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American Bank Center
1901 N Shoreline Blvd, Corpus Christi, TX 78401




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“U.S. Exploration Success (L48 Onshore Focus)”
–Charles Sheppard, Vice President Exploration, EOG Resources
11:45 am–1:15 pm • Monday, September 19 • ABC Henry Garrett Ballroom A • $50

Charles Sheppard

Abstract: The presentation will discuss key attributes for success in a complex, ever-changing business environment and volatile commodity prices.

Biography: Charles Sheppard received his B.S. in Biology and his M.S. in Geology from State University of New York at Stony Brook. He held various Leadership, Exploration, and Strategic Planning positions with Mobil and ExxonMobil for 26 years. After being vice president of exploration with Hess, he then served on the Resource/Supply Team with the U.S. National Petroleum Council in Washington, D.C. Charles is currently the Vice President of Exploration for EOG Resources.


“Predicting Sedimentary System Response to Human Activities: The Once and Future Mississippi Delta”
–Mike Blum, Ritchie Distinguished Professor, University of Kansas
11:45 am–1:15 pm • Tuesday, September 20 • Room 102 • $50

Mike Blum

Abstract: The Mississippi River delta is in the midst of an environmental transformation of a scale unprecedented in United States history. More than 25% of deltaic wetlands have disappeared since 1932. The entire region is increasingly vulnerable to storm effects. This presentation provides a broad overview of recent geologic history, human impacts on the delta region, and prospects for the near future.

Holocene history of the delta region is well known and reflects filling of a glacial-period incised valley. This occurrence was followed by construction of an extensive and complex delta plain. The modern and future delta region can be understood by placing it in the context of processes and rates that prevailed during its evolution vs. processes and rates that will likely prevail in the near future. For example, mean rates of deposition required to fill the valley and construct the delta plain over the past 11–12 years are ~230 million tons/year, with the remaining supply likely dispersed to the shelf. Prior to the 20th century, sediment was dispersed to the delta plain
through crevasse and distributary channels, but continuous levees now render much of the delta plain transport-limited. Moreover, more than 40,000 dams now trap ~50% of the Mississippi’s natural sediment load. Total modern loads are ~200 million tons/year. This amount is less than the time-averaged rates for the storage component alone over the entire post-glacial period. The modern delta plain is therefore also severely supply-limited.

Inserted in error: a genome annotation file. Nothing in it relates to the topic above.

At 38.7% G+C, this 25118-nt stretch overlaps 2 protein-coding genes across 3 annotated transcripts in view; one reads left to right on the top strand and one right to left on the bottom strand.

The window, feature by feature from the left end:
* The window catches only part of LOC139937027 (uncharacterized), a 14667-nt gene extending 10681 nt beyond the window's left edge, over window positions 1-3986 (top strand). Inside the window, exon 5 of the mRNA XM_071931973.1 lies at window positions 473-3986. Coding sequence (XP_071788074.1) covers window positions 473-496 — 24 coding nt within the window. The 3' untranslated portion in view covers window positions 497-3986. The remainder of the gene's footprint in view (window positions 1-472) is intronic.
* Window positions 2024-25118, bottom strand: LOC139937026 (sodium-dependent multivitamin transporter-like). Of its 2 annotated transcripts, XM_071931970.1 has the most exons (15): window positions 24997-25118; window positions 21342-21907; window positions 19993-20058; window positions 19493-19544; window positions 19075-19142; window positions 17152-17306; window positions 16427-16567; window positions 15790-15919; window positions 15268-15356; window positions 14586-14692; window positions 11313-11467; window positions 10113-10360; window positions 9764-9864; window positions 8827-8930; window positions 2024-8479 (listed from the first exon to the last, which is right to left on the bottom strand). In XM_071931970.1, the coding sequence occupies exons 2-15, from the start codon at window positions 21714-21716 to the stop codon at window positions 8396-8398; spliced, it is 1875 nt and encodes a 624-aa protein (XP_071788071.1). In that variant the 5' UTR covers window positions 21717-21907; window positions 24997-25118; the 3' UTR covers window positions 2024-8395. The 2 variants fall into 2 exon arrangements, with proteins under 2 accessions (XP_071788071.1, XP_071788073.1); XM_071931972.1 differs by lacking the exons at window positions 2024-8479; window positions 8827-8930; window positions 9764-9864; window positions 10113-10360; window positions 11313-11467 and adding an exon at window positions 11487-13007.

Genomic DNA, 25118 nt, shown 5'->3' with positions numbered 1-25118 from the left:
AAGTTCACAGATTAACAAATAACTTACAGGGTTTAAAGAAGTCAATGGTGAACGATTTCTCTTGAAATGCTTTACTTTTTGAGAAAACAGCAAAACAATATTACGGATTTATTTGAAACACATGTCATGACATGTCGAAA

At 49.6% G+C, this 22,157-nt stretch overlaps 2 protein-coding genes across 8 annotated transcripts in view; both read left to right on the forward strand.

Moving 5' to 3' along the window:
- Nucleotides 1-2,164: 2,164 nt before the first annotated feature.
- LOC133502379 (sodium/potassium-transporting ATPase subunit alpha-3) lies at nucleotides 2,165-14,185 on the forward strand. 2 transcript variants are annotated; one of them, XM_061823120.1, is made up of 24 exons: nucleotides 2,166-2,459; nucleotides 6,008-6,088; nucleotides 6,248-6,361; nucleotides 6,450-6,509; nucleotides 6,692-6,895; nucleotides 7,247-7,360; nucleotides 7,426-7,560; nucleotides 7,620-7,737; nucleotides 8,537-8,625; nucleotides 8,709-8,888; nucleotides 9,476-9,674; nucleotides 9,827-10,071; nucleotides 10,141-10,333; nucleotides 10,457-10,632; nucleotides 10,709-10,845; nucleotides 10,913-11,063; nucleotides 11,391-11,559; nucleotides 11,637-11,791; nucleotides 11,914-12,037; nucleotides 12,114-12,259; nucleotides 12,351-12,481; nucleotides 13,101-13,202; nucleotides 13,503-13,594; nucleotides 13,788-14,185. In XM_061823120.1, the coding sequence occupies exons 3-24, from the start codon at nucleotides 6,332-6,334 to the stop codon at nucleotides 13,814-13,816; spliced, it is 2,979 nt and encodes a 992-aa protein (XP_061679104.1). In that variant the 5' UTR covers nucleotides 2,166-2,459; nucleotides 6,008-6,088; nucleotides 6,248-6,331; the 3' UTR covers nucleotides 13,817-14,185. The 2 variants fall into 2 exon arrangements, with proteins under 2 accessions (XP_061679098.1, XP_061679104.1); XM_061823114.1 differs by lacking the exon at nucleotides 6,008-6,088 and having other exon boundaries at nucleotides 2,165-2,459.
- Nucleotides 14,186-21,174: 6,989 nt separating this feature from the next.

Biography: Dr. Mike Blum received his Ph.D. (1992) from the University of Texas at Austin, focusing on climatology, geomorphology, and sedimentology. He held faculty positions at Southern Illinois University (Assistant Professor, 1991–1995), the University of Nebraska–Lincoln (Assistant and Associate Professor, 1995–2003), and Louisiana State University (Harrison Family Professor, 2003–2008), then served as Research Advisor at ExxonMobil Upstream Research (2008–2014). His research interests include fluvial to shallow-marine processes and deposits, connections between fluvial-deltaic and deepwater systems, and source-to-sink analysis. Mike is now the Ritchie Distinguished Professor in the Department of Geology of the University of Kansas, where he pursues these themes through his research and teaching.


”Geologists, the Public, and Public Policy: What are Our Ethical Responsibilities?”
–Rusty Riese, Consultant (Retired); Adjunct Professor and Lecturer
11:45 am–1:15 pm • Tuesday, September 20 • ABCr, Henry Garrett Ballroom A • $50

Rusty Riese

Abstract: In the polarizing and supercharged environment of today’s public discourse, many views are hotly contested, but three stand out as worthy of attention from geological scientists: fracking, public primary and secondary education, and climate change. All three are interconnected.